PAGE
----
June 13, 2024

Joanna LeFebvre: States Should Reverse Course on Defunding Public Education Through Private School Vouchers and Property Tax Cuts

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Joanna LeFebvre is a researcher for the Center on Budget and Policy Priorities, and she suggests that states should stop defunding public education.

Property tax cuts reduce funding for public education at its source. Revenue from local property taxes accounted for over 36 percent of public education funding in the 2020-2021 school year, the most recent year for which national data are available. States have a long history of weaponizing this policy design, using their property tax codes to limit education funding for Black and brown students. For example, California’s infamous 1978 Proposition 13, which limited property taxes to 1 percent of a home’s purchase price, passed with primary support from white property owners amid a campaign of thinly veiled racism and xenophobia about paying for “other” people’s children to go to school.

K-12 vouchers also siphon funding away from public schools. Voucher programs can take many forms, but all use public dollars to subsidize private school tuition. Some voucher programs defund public education directly by siphoning off funding that otherwise would have gone to public schools. Others do so indirectly by reducing revenue available for all public services, including education.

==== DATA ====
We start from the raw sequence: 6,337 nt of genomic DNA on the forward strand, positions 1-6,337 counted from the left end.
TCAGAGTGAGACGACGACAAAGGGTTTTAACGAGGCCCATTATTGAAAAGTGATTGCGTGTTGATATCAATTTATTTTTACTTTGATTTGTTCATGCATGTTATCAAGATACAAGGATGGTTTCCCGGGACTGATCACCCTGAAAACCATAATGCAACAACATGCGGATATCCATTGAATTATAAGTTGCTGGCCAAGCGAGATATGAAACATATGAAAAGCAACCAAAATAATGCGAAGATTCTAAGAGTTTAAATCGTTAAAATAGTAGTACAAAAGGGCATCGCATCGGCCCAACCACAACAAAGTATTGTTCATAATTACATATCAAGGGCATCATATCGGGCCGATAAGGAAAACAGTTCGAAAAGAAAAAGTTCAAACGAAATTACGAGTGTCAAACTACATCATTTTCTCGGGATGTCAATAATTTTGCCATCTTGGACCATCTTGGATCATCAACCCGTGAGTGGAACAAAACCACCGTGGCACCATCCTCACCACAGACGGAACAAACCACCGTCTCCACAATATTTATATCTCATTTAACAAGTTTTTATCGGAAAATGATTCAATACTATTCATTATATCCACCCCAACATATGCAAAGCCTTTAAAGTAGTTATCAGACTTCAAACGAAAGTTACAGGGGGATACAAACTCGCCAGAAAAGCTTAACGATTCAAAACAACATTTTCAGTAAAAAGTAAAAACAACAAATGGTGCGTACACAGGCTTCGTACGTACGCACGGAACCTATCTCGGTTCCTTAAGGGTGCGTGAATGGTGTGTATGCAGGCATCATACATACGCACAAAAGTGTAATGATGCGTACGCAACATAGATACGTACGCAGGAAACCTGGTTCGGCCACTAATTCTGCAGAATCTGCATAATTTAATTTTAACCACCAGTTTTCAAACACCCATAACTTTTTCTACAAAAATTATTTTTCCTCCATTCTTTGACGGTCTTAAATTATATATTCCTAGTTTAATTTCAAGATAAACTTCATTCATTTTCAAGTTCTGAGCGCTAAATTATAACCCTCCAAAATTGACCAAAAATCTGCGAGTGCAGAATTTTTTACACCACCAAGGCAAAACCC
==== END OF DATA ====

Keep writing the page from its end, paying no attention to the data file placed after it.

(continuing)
Both are problematic– but if they are combined, it makes matters worse.

A trend has emerged of states proposing or enacting school voucher programs while simultaneously cutting, limiting, or proposing to eliminate property taxes. Florida, Texas, and Idaho are leading examples of this trend.

  • Florida: This year, a Republican representative introduced a bill to study eliminating Florida’s property tax system. Property taxes generated $14 billion in the 2020-2021 school year (the most recent for which data are available), equivalent to almost 40 percent of Florida’s K-12 education funding. Meanwhile, the legislature passed a budget in early March that includes about $4 billion for private school vouchers, a significant portion of the $29 billion appropriated for K-12 education.
  • Texas: Last year, Governor Greg Abbott called two special legislative sessions and spent seven months lobbying lawmakers to pass a school voucher system without success. The voucher proposal would have cost Texas school districts up to $2.28 billion. However, the legislature approved over $18 billion worth of property tax cuts, with 66 percent of benefits accruing to families making more than $100,000, putting pressure on future education budgets.
  • Idaho: Last year, Idaho’s legislature passed property tax cuts totaling $355 million, equivalent to over half of property tax revenue for schools. Although some of this funding was replaced with general fund revenue to repair the state’s abysmal school facilities, the overall reduction in revenue jeopardizes the state’s long-term ability to fund education. Meanwhile, this year, the legislature tried and failed to pass a school voucher bill that would have cost the state over $170 million.

Other states where both school vouchers and property tax cuts are being considered this year include AlabamaColoradoGeorgiaIllinoisIndianaKansasKentuckyLouisianaMichiganMissouriNebraskaOhioOregonSouth DakotaTennessee, and Wyoming.

Read the full analysis here. 

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